Alberta is a province renown for its political dynasties.
Since its founding in 1905, only five parties have ruled, with the Progressive Conservatives reigning for a staggering 44 years between 1971 and 2015.
But when it comes to oilsands policy, the province’s compass has been set by two premiers: Peter Lougheed and Ralph Klein. Both took distinct approaches, with Lougheed emphasizing managed development assisted by public funding, while Klein allowed industry to largely set the terms of engagement (including far lower royalties and the fast tracking of environmental reviews).
It might seem like ancient history. But it arguably matters more than ever given the complex politics of the current Alberta NDP government, which is juggling a cap on oilsands emissions while also advocating for increased production.
Enter “Betting on Bitumen: Alberta’s Energy Policies from Lougheed to Klein.” It’s a brief 36-page report written by Gillian Steward, a Calgary-based columnist for the Toronto Star, and published via the Parkland Institute and the Canadian Centre for Policy Alternatives (CCPA). In it, Steward explores the distinct approaches to oilsands development of Lougheed and Klein, helping to contextualize the ongoing actions by the Alberta NDP government.
DeSmog Canada talked to Steward about the report and her findings.
What compelled you to write this report?
I think there’s a lot out there about the current situation regarding energy policy, the NDP government, what they have to do or what they shouldn’t do. But I think people, in many ways, have lost track of how we got where we are. It’s kind of a long and windy road, but it’s really interesting and I just think it’s part of the history and it puts into context what’s happening now.
A key part of the report concerns Peter Lougheed’s legacy, something which many Albertan politicians will harken back to. Do you sense that politicians who talk about Lougheed necessarily recognize the true legacy of Lougheed?
I don’t think people recognize how much government intervention there was in terms of really kickstarting the development of the oilsands. The government put in a lot of public money, a lot of organization, and not just a one-shot deal: it went on for a long time. I think the fact the oilsands then became so valuable and so much of the technology became so important, particularly the in-situ, is really because of all the public money that was spent during the Lougheed era. That was basically all money that the corporate sector didn’t have to pay. Not that they didn’t pay anything, but they were in many ways subsidized by the government of the time.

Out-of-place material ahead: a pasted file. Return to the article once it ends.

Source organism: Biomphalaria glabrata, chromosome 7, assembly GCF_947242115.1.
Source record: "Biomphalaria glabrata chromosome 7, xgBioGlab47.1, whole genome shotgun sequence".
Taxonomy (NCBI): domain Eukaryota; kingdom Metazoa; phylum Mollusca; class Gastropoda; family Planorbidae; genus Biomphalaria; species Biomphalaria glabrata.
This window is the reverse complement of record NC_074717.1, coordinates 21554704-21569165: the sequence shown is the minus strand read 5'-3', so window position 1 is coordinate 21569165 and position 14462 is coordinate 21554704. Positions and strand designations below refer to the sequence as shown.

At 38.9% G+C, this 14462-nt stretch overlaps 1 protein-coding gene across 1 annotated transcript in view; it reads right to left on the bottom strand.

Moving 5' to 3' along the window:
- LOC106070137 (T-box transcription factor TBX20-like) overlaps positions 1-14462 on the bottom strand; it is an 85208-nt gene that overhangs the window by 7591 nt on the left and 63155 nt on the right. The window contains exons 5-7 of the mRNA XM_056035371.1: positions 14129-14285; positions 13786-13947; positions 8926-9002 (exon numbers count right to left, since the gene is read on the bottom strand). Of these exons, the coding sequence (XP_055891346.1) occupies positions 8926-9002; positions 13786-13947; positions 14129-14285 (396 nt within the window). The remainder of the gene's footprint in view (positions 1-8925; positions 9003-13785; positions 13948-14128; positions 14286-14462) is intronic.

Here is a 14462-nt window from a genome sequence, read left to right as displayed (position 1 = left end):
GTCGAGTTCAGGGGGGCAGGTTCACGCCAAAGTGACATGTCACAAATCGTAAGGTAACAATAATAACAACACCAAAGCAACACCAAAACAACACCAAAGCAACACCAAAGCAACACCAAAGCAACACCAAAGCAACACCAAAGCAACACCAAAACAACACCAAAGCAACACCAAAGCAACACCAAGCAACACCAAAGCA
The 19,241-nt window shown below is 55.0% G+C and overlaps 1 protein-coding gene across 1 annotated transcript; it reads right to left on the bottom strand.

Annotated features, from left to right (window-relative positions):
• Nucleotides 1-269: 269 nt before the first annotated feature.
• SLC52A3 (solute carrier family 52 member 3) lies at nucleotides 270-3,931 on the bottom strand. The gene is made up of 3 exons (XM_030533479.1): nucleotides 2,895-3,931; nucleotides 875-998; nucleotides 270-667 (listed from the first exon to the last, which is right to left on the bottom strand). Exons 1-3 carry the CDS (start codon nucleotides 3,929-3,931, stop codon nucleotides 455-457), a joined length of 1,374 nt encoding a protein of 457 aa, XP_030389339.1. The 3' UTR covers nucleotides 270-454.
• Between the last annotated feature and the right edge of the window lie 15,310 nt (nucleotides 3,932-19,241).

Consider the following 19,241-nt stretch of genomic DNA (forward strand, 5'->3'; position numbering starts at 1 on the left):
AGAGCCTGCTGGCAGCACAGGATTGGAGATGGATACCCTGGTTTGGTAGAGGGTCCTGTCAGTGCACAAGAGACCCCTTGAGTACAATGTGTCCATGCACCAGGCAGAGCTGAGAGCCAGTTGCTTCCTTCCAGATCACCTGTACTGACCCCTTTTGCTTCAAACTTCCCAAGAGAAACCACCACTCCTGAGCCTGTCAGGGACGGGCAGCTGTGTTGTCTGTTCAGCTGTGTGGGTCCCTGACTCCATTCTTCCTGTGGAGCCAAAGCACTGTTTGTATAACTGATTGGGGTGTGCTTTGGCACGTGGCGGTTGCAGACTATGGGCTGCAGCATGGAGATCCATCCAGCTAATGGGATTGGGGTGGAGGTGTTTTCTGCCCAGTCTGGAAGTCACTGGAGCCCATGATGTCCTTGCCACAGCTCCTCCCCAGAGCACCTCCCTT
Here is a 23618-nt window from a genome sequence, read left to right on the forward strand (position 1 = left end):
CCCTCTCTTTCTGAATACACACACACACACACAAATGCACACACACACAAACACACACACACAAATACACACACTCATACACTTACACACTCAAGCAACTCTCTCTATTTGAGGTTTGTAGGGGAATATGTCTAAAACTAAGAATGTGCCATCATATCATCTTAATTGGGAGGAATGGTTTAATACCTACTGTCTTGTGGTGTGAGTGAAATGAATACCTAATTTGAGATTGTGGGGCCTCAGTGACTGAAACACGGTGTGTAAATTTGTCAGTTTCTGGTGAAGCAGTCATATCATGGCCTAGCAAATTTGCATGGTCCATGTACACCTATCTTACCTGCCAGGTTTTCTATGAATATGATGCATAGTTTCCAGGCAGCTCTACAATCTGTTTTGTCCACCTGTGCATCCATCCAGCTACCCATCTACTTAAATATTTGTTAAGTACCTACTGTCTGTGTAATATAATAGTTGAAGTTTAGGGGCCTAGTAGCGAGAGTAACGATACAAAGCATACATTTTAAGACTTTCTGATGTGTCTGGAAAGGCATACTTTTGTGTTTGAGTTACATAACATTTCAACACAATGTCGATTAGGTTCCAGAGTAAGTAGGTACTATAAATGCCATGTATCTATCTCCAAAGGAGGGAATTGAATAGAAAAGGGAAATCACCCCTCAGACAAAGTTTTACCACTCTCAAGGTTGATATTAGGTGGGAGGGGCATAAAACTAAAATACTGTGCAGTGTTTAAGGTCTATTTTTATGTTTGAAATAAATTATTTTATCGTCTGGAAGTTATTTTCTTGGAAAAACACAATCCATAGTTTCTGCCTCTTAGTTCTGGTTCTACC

With that in mind, do you still think it’s fair to characterize Lougheed’s legacy compared to later premiers as more adversarial — or at least not quite as friendly — with the oil and gas industry?
I think that’s true. He was certainly not an enemy of the industry or anything like that, but I think he knew how to assert his authority over the sector. He raised royalties significantly early on in his tenure and he basically said ‘this is what we’re going to do and this is how we’re going to do it.’ It wasn’t that he didn’t cooperate with the industry, but he certainly let them know who was in charge. At one point, the industry was so mad with him that they revoked his membership in the Calgary Petroleum Club. They were not necessarily happy, particularly with his position on royalties.
I think because he came from that world, he understood it and was in a better position to advocate for the people of Alberta as opposed to always advocating for the industry.
Do you have any sense of why Lougheed was able to do that? Was it because of really firm convictions or economic conditions? Is there something you attribute his decisions to?
I think there’s a couple of things there. One is I think he was actually quite visionary. I think he thought in terms of the big picture, as well as being someone who was pragmatic enough to know how to get to the big picture. Also, it was a different time in the sense where government intervention in various programs was more accepted than it is now: that really fell off in the ’80s. It was a more accepted economic or public policy practice then than it is now.
One of Ralph Klein’s first moves was to sell off the Alberta Energy Company, which was a big part of Lougheed’s legacy. What motivated that decision?
Again, I think there were a couple of things there. One is that compared to Lougheed, the Klein government had really swung more to the right. They saw Lougheed as almost being too pink for them, too socialist, in the sense that he did use government money to subsidize business. They believed that government should get out of the business of business.
The other reason was they needed the money. Klein was faced with debt and they didn’t want to raise taxes. They were looking to raise revenues. That was one way to do it.
Is it strange to you that companies and associations don’t acknowledge the role that government intervention has played over the years?
There’s no question that through the Alberta Oil Sands Technology and Research Authority, which was funded by the Lougheed government, really pushed the technology along in many ways. In-situ development was one of the main products of that: what it meant was that corporations didn’t have to spend all that money developing it. Public money went into developing it.